In this way, dance is explored both from an internal (or participatory) perspective and from an external (or societal) perspective. THROUGH INTRODUCTIONS TO IMAGES AND THEIR OWN ACQUISITION OF EXPERIENTIAL KNOWLEDGE OF MOVEMENT FORMS FROM AROUND THE WORLD, STUDENTS ARE ABLE TO INCREASE THEIR UNDERSTANDING OF THE VALUE OF DANCE IN CONTEMPORARY SOCIETY AND THE LARGER GLOBAL COMMUNITY.
Criteria ChecklistPlease check each of the following, to indicate that the course justification addresses the criteria. / Please check all that apply:
A PLAS course should:
_X_ 1. Be designed to introduce students to how a particular discipline creates knowledge and understanding.
_X_ 2. Position the discipline(s) within the liberal arts and the larger society.
_X_3. Address the goals defined for the particular Area(s) of Knowledge the course is designed to fulfill. / In addition, a PLAS course, where appropriate to its discipline(s) and subject matter will:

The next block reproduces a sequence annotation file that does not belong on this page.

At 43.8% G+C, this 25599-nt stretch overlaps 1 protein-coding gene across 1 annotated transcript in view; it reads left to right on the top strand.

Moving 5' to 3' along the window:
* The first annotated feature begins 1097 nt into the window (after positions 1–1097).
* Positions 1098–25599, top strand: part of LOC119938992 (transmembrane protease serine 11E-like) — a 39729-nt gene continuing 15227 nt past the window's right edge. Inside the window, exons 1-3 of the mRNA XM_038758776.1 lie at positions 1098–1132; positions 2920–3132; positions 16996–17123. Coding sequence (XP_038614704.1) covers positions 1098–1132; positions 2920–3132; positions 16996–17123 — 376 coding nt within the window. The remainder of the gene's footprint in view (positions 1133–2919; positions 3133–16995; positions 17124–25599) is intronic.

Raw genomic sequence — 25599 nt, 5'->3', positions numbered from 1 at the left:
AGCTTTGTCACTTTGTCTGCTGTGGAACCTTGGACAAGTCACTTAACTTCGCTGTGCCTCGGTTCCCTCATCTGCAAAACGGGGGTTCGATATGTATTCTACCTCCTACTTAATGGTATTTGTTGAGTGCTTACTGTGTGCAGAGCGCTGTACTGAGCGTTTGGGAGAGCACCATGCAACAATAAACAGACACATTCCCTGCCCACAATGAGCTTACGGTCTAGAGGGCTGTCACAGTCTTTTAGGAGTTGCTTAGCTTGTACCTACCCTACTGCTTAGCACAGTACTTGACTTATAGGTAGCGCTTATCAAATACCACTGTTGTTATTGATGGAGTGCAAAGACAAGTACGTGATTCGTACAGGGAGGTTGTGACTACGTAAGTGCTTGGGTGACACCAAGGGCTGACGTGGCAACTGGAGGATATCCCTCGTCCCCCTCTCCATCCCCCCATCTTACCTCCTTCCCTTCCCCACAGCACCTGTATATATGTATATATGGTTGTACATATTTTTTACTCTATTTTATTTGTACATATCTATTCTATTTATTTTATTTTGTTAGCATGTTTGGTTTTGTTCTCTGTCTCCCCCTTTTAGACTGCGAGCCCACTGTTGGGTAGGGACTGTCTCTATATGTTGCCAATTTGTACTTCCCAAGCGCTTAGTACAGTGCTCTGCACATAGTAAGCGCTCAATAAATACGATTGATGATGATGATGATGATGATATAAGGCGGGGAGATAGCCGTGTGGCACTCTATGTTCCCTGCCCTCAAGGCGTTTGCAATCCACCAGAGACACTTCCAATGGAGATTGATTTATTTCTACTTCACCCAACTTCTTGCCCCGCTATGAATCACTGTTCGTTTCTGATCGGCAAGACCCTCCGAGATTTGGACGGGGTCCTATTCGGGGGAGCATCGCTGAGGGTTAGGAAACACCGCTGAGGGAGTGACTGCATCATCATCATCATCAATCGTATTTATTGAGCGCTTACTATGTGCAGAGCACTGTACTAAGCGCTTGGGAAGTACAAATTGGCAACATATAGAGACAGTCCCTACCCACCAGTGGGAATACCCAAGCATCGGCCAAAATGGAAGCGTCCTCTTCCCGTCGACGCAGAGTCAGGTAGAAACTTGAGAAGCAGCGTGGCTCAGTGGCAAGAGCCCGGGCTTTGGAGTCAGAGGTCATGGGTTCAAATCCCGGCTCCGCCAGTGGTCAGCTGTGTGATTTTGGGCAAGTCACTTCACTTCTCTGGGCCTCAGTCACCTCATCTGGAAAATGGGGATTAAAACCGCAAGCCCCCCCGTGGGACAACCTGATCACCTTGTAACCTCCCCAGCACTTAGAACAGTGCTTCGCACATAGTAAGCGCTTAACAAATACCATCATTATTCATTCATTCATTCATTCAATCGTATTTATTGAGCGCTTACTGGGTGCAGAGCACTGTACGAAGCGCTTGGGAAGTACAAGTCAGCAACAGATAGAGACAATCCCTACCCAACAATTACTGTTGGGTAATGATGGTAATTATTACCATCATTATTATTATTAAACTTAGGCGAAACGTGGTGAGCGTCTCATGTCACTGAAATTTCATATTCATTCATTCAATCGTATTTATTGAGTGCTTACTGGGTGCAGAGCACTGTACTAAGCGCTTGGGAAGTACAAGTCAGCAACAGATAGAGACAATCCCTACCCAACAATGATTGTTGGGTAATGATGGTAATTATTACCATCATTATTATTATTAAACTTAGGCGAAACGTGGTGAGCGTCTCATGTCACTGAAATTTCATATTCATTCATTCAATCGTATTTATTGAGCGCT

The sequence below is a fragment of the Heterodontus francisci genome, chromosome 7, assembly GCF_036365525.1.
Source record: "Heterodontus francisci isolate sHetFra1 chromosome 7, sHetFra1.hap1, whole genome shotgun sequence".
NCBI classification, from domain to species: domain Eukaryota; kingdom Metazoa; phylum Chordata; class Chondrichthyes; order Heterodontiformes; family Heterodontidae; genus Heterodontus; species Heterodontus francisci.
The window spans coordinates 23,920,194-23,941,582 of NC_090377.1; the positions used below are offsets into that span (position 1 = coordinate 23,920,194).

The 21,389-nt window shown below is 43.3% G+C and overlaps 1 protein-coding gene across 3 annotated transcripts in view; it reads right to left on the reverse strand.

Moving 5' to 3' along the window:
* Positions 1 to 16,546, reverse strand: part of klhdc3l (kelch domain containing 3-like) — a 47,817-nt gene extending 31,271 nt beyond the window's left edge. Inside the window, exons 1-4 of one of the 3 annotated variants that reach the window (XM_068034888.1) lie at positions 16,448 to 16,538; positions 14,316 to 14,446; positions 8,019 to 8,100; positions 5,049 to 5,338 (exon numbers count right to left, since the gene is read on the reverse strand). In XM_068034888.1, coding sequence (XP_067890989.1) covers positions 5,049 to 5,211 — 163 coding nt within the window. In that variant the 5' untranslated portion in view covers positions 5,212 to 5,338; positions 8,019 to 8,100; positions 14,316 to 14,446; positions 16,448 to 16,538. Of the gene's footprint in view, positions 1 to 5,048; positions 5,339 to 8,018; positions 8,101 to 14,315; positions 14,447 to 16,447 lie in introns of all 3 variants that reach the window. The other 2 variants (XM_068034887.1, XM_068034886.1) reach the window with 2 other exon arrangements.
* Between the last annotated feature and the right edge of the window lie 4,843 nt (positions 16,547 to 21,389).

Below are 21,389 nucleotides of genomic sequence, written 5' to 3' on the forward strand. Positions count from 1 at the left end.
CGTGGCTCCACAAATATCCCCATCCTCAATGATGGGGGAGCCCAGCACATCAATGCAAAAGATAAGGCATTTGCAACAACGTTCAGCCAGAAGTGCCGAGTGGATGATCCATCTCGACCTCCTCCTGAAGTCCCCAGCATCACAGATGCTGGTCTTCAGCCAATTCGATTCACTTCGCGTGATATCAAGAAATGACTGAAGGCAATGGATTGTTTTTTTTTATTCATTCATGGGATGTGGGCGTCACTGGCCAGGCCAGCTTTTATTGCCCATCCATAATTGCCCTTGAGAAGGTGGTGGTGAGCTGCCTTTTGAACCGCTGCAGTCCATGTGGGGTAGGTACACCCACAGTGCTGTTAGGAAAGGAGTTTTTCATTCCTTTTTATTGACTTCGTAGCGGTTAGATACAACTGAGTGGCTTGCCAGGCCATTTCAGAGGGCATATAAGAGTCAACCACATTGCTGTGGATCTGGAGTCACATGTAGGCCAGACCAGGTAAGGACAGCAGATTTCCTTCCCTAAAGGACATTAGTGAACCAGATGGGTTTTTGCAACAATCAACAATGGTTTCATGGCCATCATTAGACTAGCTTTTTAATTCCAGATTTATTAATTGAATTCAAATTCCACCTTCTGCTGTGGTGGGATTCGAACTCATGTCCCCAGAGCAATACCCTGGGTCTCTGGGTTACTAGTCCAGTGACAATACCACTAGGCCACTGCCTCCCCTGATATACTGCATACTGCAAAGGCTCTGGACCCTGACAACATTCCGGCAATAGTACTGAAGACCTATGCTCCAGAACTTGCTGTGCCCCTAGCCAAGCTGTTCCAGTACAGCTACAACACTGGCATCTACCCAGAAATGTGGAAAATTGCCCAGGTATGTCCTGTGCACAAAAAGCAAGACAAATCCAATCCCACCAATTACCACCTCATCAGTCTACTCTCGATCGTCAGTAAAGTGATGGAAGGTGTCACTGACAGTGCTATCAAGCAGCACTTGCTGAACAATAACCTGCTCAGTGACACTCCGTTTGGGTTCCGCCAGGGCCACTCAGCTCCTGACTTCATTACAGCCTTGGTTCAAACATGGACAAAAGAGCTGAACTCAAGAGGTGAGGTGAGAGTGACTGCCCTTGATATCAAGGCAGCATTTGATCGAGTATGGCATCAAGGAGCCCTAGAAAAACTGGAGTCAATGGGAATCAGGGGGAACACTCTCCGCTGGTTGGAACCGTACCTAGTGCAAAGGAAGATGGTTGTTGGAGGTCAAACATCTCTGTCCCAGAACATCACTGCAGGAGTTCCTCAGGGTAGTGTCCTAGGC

_X_ 1. Be global or comparative in approach.
_X_ 2. Consider diversity and the nature and construction of forms of difference.
_X_ 3. Engage students in active inquiry.
_X_ 4. Reveal the existence and importance of change over time.
__ 5. Use primary documents and materials.
III. Course Materials, Assignments, and Activities
Readings / Course Texts
- Adshead, J. The Study of Dance, Dance Books, 1981. (A general work on the history and study of dance.)
- Adshead, J. Dance: A Multi-Cultural Perspective, University of Surrey NRCD, 1984. (Explores the multicultural underpinnings of dance.)
- Albright, Ann Cooper and David Gere, Eds. Taken By Surprise: A Dance Improvisation Reader, Wesleyan University Press, 2003. (A collection of writings about improvisational practice in dance and possible connections to daily living.)
- Art Performs Life: Merce Cunningham/Meredith Monk/Bill T. Jones. Walker Arts Center, Minneapolis, 1998. (Focuses on three of the towering figures in modern dance.)
- Boal, Augusto. Games for Actors and Non Actors. New York: Routledge, 1998. (Text provides exercises for exploring the nature of performance.)
- Brown, Jean M., Naomi Mindlin, and Charles Woodford, eds. The Vision of Modern Dance in the Words of Its Creators, 2nd Edition. NJ: Princeton Book Company, 1998. (Quotations from the leading founders of modern dance.)